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Gene duplication and the adaptive evolution of a classic genetic switch

Nature volume 449, pages 677681 (11 October 2007) | Download Citation

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Abstract

How gene duplication and divergence contribute to genetic novelty and adaptation has been of intense interest, but experimental evidence has been limited. The genetic switch controlling the yeast galactose use pathway includes two paralogous genes in Saccharomyces cerevisiae that encode a co-inducer (GAL3) and a galactokinase (GAL1). These paralogues arose from a single bifunctional ancestral gene as is still present in Kluyveromyces lactis. To determine which evolutionary processes shaped the evolution of the two paralogues, here we assess the effects of precise replacement of coding and non-coding sequences on organismal fitness. We suggest that duplication of the ancestral bifunctional gene allowed for the resolution of an adaptive conflict between the transcriptional regulation of the two gene functions. After duplication, previously disfavoured binding site configurations evolved that divided the regulation of the ancestral gene into two specialized genes, one of which ultimately became one of the most tightly regulated genes in the genome.

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Acknowledgements

We thank B. L. Williams for sharing unpublished data, reagents and the competition assay; J. E. Selegue for technical support; M. Johnston and Washington University in St Louis for access to laboratory space and equipment; Collection de Levures d'Intérêt Biotechnologique for K. lactis strain CLIB210; H. Y. Steensma for the NHEJ-deficient K. lactis strain and transformation protocol; J. H. Hegemann for the kanMX cassette; B. L. Williams, P. M. van Wynsberghe and Carroll laboratory members for technical advice; L. M. Olds for artwork; and B. L. Williams, B. Prud’homme and M. Johnston for critical reading of the manuscript. The Howard Hughes Medical Institute supported this work through an investigatorship (S.B.C.) and predoctoral fellowship (C.T.H.).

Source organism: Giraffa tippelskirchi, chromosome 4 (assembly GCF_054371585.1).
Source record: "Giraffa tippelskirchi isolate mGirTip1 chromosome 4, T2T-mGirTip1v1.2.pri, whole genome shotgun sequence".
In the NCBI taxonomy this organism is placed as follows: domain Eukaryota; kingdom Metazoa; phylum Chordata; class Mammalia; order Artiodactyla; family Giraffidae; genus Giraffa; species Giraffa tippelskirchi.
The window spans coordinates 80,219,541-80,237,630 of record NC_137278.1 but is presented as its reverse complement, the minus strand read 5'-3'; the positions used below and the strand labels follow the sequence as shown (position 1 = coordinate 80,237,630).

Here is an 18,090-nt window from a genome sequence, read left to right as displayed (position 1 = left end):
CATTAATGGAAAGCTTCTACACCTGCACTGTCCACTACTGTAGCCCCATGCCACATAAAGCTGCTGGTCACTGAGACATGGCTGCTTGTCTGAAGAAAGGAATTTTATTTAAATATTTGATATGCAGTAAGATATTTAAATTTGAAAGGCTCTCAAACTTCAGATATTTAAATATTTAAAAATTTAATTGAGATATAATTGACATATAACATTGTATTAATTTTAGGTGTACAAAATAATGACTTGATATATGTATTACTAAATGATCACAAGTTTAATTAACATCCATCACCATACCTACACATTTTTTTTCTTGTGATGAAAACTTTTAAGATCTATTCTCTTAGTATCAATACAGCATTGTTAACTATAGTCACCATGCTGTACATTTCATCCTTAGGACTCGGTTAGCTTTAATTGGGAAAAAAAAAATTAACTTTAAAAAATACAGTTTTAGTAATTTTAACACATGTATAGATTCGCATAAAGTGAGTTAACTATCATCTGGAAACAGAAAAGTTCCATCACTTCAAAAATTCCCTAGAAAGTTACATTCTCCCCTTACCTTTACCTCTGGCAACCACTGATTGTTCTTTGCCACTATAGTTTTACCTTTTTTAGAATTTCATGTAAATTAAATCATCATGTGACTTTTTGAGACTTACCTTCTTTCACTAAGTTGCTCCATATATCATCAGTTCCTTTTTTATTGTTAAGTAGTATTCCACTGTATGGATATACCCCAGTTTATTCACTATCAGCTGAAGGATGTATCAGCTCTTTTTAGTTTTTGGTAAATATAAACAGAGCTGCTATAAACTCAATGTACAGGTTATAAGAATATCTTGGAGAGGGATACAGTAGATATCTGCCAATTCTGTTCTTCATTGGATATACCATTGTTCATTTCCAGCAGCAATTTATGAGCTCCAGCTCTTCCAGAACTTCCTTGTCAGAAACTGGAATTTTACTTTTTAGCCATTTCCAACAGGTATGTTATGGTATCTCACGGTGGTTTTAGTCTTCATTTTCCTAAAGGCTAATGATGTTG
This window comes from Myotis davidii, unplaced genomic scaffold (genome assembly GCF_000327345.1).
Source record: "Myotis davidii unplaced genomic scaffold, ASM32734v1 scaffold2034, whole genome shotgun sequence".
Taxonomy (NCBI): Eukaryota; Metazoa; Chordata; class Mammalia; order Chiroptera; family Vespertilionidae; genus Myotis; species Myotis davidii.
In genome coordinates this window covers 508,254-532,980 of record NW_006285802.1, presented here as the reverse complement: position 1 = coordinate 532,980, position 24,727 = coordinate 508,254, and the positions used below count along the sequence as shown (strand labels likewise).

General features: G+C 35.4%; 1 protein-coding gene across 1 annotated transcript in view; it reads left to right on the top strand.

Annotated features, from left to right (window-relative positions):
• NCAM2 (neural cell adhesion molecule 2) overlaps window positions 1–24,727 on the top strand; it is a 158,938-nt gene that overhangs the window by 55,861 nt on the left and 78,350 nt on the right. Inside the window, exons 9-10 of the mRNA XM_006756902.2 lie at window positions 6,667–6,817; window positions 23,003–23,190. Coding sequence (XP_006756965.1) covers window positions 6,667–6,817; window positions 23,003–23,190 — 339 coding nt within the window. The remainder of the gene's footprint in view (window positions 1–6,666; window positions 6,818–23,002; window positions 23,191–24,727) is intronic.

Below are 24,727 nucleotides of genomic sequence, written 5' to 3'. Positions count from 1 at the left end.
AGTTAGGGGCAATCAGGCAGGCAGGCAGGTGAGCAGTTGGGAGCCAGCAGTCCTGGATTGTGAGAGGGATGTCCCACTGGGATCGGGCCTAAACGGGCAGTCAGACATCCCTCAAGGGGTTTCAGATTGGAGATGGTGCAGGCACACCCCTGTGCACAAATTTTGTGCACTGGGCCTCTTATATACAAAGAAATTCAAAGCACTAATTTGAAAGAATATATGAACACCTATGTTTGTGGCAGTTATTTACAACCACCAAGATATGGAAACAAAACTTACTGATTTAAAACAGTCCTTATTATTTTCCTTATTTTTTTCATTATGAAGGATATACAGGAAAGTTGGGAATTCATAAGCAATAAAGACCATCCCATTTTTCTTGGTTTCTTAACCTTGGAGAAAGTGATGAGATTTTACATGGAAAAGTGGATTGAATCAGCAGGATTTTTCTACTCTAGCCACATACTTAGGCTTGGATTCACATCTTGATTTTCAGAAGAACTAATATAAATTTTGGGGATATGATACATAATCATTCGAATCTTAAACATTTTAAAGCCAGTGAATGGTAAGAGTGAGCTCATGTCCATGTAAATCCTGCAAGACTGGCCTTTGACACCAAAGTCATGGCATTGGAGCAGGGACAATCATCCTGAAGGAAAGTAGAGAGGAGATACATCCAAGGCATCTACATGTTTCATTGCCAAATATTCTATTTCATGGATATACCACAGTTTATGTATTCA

Author information

Author notes

    • Chris Todd Hittinger

    Present address: Center for Genome Sciences, School of Medicine, Washington University in St Louis, 4444 Forest Park Avenue, St Louis, Missouri 63108, USA.

Affiliations

  1. Howard Hughes Medical Institute, Laboratory of Genetics, University of Wisconsin-Madison, 1525 Linden Drive, Madison, Wisconsin 53706, USA

    • Chris Todd Hittinger
    •  & Sean B. Carroll

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Competing interests

The authors declare no competing financial interests.

Corresponding author

Correspondence to Sean B. Carroll.

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    Supplementary Information

    The file contains Supplementary Discussion of Supplementary Tables S1-S4, Supplementary Tables S1-S4, Supplementary Figure S1 with Legend and additional references.

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https://doi.org/10.1038/nature06151

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